7.4/10
1,726
38 user 23 critic

The Lineup (1958)

Approved | | Crime, Drama, Film-Noir | 11 June 1958 (USA)
In San Francisco, a psychopathic gangster and his mentor retrieve heroin packages carried by unsuspecting travelers.

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Cast

Cast overview:
...
Dancer
...
Julian
...
Sandy McLain
Mary LaRoche ...
Dorothy Bradshaw
...
Larry Warner
...
Insp. Al Quine
...
Insp. Fred Asher
...
Philip Dressler
...
The Man
Cheryl Callaway ...
Cindy Bradshaw
...
Staples
...
Lt. Ben Guthrie

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Storyline

In San Francisco, two police inspectors are on the case when a rogue taxi driver, with the help of a rogue porter, manages to steal the suitcase of an antiques collector before running down a cop, whose dying gesture is to shoot the cabbie dead. The inspectors discover that a statuette in the suitcase contains heroin. Meanwhile, a psychopathic gangster, his malignant mentor and their dipsomaniac driver have the job of picking up the other heroin shipments, hidden in the luggage of unsuspecting travelers. All goes well until they attempt to retrieve the heroin stuffed in a Japanese doll. A little girl and her lovely young mother have the doll, but when the crooks take possession of it, they find that the heroin has mysteriously vanished. Written by J. Spurlin

Plot Summary | Add Synopsis

Taglines:

The Manhunt They Had To Put on the Giant-Sized Movie Theatre Screen! See more »

Genres:

Crime | Drama | Film-Noir

Certificate:

Approved | See all certifications »
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Details

Country:

Language:

Release Date:

11 June 1958 (USA)  »

Also Known As:

Contrabando  »

Company Credits

Production Co:

 »
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Technical Specs

Runtime:

Sound Mix:

(Westrex Recording System)

Aspect Ratio:

1.85 : 1
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Did You Know?

Trivia

The Sanders home, is actually the Whittier Mansion, 2090 Jackson Street, a well known San Francisco historical landmark. In the script the address is converted to 9020 Jackson, a non-existent address since Jackson Street does not extend beyond the end of the 3800 block. See more »

Goofs

Seaman Warner is pointed out to Dancer at the ship just before the noon siren sounds. The next scene shows Warner signing into the steam room at the Seaman's Club. After he is murdered, the police ask the steam room attendant when Warner signed in and are told 11:05. See more »

Quotes

Julian: [Contemplating not murdering Bradshaw and her daughter] Are you that wise? I hope so for the sake of you both.
Dorothy Bradshaw: Yes, I'll do whatever you say.
Julian: I'm personally very pleased with your decision because in my profession there's one thing i dislike and that's hearing someone's last words.
[Knowingly to Dancer]
Julian: You know, famous last words.
See more »

Connections

Remake of The Lineup (1954) See more »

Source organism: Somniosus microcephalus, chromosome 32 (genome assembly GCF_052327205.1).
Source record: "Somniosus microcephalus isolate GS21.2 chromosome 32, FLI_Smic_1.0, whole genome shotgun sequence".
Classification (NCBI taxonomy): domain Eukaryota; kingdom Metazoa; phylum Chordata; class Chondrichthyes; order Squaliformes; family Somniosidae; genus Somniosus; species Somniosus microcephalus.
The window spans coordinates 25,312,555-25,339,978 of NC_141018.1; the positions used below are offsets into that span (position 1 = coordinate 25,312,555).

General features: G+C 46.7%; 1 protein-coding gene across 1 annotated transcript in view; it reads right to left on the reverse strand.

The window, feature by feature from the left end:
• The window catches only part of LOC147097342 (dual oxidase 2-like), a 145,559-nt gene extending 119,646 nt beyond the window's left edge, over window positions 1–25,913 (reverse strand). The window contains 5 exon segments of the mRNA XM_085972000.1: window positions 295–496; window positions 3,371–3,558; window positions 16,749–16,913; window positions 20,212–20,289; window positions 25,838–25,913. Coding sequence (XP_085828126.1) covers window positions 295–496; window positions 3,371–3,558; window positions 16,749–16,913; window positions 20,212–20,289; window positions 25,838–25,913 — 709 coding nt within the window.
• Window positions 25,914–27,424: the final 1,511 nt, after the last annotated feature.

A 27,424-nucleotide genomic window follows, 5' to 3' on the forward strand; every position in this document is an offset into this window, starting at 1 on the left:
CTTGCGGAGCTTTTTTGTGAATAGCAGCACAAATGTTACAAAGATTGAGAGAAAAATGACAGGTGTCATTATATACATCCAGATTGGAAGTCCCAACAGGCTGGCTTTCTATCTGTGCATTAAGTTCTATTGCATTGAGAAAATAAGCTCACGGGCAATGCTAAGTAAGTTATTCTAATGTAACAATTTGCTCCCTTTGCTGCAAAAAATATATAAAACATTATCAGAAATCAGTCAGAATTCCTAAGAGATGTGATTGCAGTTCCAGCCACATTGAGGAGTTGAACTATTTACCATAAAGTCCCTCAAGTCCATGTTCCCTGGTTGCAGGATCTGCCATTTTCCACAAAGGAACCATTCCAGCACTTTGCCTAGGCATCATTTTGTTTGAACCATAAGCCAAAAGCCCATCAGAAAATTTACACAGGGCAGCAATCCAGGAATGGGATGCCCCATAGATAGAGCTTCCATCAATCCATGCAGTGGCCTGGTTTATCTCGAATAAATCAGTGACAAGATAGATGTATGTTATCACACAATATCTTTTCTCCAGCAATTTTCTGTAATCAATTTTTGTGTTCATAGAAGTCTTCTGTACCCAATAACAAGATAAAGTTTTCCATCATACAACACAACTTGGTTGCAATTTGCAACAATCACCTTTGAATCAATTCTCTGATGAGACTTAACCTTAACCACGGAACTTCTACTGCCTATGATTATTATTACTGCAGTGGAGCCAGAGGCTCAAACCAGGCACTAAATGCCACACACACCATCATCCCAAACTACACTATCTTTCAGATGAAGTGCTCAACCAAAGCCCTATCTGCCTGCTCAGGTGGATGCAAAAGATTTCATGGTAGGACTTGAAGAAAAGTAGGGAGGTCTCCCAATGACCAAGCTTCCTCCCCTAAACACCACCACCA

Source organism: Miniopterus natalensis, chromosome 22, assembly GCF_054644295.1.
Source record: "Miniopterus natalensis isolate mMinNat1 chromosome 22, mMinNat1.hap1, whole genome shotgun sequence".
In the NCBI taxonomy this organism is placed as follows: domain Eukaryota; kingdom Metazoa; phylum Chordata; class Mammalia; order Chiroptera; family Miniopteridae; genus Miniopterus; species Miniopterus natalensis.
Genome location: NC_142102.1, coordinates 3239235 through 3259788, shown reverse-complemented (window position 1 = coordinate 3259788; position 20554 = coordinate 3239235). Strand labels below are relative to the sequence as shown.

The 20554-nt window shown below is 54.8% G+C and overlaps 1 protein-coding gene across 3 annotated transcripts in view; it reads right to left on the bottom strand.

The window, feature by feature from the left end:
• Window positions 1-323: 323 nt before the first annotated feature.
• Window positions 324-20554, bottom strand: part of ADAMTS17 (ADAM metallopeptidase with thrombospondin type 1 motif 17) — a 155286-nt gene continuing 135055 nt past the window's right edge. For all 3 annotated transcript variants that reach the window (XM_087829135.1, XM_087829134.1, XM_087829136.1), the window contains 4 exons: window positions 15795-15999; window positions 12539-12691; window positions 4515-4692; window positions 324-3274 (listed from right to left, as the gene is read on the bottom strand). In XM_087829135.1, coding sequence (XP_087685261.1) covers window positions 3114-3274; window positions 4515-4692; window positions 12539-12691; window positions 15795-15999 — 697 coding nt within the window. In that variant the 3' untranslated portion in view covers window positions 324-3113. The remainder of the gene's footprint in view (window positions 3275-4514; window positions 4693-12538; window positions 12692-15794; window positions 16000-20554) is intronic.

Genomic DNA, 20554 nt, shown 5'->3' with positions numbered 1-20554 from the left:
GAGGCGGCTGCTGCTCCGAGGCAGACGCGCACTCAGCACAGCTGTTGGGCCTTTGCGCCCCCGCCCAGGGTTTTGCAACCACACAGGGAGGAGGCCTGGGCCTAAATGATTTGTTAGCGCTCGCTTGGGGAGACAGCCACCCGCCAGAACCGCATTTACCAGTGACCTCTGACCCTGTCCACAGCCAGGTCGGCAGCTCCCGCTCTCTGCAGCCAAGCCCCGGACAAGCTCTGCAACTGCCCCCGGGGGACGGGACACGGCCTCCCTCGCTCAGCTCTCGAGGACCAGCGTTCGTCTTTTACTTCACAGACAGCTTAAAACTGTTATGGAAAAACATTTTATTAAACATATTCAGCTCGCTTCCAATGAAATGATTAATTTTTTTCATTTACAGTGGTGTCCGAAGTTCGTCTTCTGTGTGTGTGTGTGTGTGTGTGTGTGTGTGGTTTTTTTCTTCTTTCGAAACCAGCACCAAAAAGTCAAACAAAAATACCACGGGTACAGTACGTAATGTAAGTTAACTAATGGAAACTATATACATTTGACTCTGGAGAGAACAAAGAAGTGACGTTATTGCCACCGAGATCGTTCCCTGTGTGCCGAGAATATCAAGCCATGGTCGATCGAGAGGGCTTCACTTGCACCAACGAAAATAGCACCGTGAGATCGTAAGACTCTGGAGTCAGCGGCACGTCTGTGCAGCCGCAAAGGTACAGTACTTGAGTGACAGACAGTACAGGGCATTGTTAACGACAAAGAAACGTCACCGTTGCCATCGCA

Soundtracks

Polly Wolly Doodle
(uncredited)
Song first published Harvard student songbook in 1880.
Heard on calliope in museum
See more »

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User Reviews

 
Beats Dragnet
23 December 2007 | by (Claremont,USA) – See all my reviews

Tightly scripted, excitingly staged, and brilliantly acted by Eli Wallach, this is a real sleeper. It could have been just another slice of thick-ear on the order of the Dragnet movie (1954). But thanks to writer Stirling Silliphant, director Don Siegel, and actor Wallach, The Lineup stands as one of the best crime films of the decade.

Someone in production made a key decision to shoot the film entirely on location in San Francisco, and rarely have locations been used more imaginatively then here, from dockside to Nob Hill to the streets and freeways, plus lively entertainment spots. The producers of 1968's Bullit must have viewed this little back-and-whiter several times over, especially the car chase.

Colorless detectives Warner Anderson and Emile Meyer (standing in for Tom Tully of the TV series of the same name) are chasing down psychopathic hit-man Wallach and mentor Robert Keith, who in turn are chasing down bags of smuggled narcotics. Dancer (Wallach) is simply chilling. You never know when that dead-pan stare will turn homicidal, even with little kids. Good thing his sidekick, the literary-inclined Julian (Keith), is there as a restraining force, otherwise the city might be seriously de-populated.

Cult director Siegel keeps things moving without let-up, and even the forces of law and order are kept from stalling the action. My favorite scene is where Dancer goes slowly bonkers at the uncooperative Japanese doll. Watch his restrained courtship manners with the lonely mother (Mary La Roche) come unraveled as he reverts to psychopathic form, while mother and daughter huddle in mounting panic at the man they so trustingly brought home. It's a riveting scene in a film filled with them.

The Line Up is another of those unheralded, minor gems that has stood the test of time, unlike so many of the big-budget cadavers of that year or any year.


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